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Does the War Against Terrorism mean no bananas manana?

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Banana Republics and the Payola Dilemma

Does the War Against Terrorism mean no bananas manana?

There is this thing I do late at night, generally around 1 a.m., to give myself one last surge of energy for writing before I collapse.  I take a nice ripe banana, savoring it in small bites, between spoonfuls of low-fat cherry-vanilla yogurt.  A more delicious treat can scarcely be imagined.  I chew thoughtfully, marveling at the notion that God is growing a snack for me on a tree in South America.

Which brings us to the story of Chiquita Banana and the federal case and the 25 million dollar fine and all of that.  The story has been unfolding all year but has come to a head over the course of September.  Essentially the company paid protection money to terrorists in Colombia to leave their banana crop alone, much in the way that American companies give contributions to both political parties in the hope their pension funds won’t be raided.

Some of the details are fairly unique, such as Chiquita’s claim that they voluntarily disclosed the payments to the Feds back in 2003 after their own legal department got the willies.  Very often in these cases the government’s footsteps are clomp-clomping right outside their corporate offices before that call gets made.  No one is claiming that out loud in this imbroglio, so we’ll give the company the benefit of the doubt and accept their version of events.

In any case, the government did not respond to the confession by saying to go forth and sin no more.  The Talmudic law of “spontaneous admission of an offense earns forgiveness of the fine” was not applied.  Instead, the company will pay 25 million dollars and go on five years of probation, whatever that means.  Thank goodness the bananas were not sentenced to house arrest.

Now, there is an approach which says that a society settles its moral questions by codifying its principles into law.  In that case, any creep who takes all the loopholes but never violates the letter of the statute is a moral paragon.  Any nice guy who forgets to cross every t — or f for that matter — and dot every i — j too now that you mention it — of the federal code is by definition a moral outcast.  I have never been a big subscriber to that approach.  Keeping the laws is only the first step on the moral path.  Yet sometimes a technical violation has no independent moral stigma attached.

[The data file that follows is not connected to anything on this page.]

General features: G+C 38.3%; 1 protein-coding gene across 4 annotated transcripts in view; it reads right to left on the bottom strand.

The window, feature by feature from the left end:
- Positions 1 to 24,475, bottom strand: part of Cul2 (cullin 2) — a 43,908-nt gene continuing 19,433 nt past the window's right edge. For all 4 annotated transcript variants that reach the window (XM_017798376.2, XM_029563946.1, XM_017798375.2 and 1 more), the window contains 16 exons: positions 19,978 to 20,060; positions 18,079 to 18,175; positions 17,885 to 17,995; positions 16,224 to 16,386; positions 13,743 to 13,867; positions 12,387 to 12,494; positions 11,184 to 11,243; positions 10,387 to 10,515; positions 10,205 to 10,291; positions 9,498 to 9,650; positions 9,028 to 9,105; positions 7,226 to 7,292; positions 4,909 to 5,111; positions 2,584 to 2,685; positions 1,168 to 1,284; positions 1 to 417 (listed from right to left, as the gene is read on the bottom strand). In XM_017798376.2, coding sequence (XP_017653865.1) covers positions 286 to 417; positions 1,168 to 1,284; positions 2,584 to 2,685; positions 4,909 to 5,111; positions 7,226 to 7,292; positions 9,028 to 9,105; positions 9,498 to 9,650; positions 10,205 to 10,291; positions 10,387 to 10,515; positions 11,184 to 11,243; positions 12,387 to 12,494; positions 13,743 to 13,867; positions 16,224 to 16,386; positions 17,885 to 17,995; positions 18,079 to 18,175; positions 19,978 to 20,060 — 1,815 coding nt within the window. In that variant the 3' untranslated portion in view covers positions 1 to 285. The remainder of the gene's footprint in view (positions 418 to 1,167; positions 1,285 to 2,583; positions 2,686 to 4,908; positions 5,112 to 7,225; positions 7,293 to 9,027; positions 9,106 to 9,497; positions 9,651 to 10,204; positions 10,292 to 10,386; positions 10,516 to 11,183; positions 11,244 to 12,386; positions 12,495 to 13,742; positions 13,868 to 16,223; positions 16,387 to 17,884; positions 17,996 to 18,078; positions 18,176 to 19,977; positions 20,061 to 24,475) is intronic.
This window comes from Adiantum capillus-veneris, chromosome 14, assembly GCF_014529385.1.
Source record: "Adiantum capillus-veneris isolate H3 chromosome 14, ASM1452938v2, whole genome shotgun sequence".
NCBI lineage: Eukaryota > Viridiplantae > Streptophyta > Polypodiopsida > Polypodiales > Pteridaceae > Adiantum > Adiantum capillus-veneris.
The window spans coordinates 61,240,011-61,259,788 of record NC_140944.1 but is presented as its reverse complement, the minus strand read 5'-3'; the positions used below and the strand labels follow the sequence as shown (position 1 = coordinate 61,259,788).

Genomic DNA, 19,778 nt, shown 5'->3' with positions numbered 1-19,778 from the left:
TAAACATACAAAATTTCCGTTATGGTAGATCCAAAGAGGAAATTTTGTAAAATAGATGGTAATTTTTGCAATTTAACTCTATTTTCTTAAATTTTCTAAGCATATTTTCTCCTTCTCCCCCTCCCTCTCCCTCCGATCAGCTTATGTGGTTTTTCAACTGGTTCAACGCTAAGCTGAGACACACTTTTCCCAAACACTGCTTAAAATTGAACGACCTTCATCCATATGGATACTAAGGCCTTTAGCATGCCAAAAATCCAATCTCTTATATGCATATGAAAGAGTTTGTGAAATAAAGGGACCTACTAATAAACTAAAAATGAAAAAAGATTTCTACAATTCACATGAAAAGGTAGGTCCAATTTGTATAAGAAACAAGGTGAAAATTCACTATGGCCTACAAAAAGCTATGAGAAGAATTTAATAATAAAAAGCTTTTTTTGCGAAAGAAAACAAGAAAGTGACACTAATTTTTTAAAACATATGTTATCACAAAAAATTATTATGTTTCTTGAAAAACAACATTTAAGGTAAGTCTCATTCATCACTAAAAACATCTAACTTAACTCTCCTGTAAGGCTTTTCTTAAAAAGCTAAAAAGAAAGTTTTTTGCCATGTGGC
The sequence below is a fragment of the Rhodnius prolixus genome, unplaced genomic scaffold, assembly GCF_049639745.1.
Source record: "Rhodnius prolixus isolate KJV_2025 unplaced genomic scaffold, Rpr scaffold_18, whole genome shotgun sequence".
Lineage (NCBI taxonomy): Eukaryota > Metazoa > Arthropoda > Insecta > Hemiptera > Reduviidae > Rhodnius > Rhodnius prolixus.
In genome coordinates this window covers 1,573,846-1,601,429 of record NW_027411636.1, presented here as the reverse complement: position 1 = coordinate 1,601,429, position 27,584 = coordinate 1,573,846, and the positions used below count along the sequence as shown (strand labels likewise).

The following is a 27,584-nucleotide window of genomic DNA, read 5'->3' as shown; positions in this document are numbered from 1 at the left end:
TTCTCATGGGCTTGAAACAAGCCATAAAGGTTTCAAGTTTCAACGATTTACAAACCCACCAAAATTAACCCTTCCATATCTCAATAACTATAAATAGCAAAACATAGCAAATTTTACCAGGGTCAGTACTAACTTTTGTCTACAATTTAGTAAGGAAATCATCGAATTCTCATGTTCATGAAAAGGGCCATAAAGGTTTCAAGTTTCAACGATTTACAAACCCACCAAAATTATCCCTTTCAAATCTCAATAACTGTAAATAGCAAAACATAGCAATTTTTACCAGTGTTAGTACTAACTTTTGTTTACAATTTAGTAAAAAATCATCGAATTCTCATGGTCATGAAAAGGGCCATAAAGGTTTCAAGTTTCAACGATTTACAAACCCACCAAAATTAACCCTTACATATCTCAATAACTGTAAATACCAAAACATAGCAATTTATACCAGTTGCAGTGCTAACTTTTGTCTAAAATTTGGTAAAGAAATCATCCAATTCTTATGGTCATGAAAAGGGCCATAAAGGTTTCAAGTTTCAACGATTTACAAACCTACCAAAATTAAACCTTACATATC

It certainly is not permitted to give money to terrorist groups for protection.  Yes, but neither is it allowed to pay them ransom; would you condemn Chiquita for paying to redeem a hostage?  Nah.  You might even castigate them for cowardice if they failed to do so.  Then how bad can it really be to pay the ransom in advance of the kidnapping and cut out not the middleman but the middle abduction?

Look at it another way.  What if Chiquita did not own the land but rented it from terrorists?  It is far from clear that a terrorist should not be paid rent on his legitimate property.  What if the terrorists farmed the land and all we did was buy the bananas at the end?  An even stronger argument can be made for that: I can buy any legitimate product from any human being, no matter what he is likely to do with that money afterwards.  

Now double back in the opposite direction.  Assuming it is legitimate to pay a terrorist for his banana, what if he did not inherit or earn that land but expropriated it from peasants?  Most people would admit that was bad.  Okay, then jump ahead ten, twenty years.  How long do we have to protest the rip-off of the long-gone peasants?  Those bananas would not be too different from most of the oil we buy, which was “nationalized” right out of the hands of private companies owned by Ma-and-Pa stockholders.  Let’s not forget all the hard-working people who lose their livelihood whenever someone high-mindedly closes down this type of operation.

All in all, the U.S. Attorney who jumped to the mike the other day to proclaim that Chiquita had “blood on its hands” may be one platelet short of a full set of dishes.  These are very tough calls to make, morally, legally, ethically, you name it.  So I for one feel justified in relishing my banana.  Now back to the drawing board: what the heck can I write about at one in the morning?

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Written By

Mr. Homnick, a regular contributor to Human Events, is a well-known commentator and humorist. He also writes for The American Spectator.

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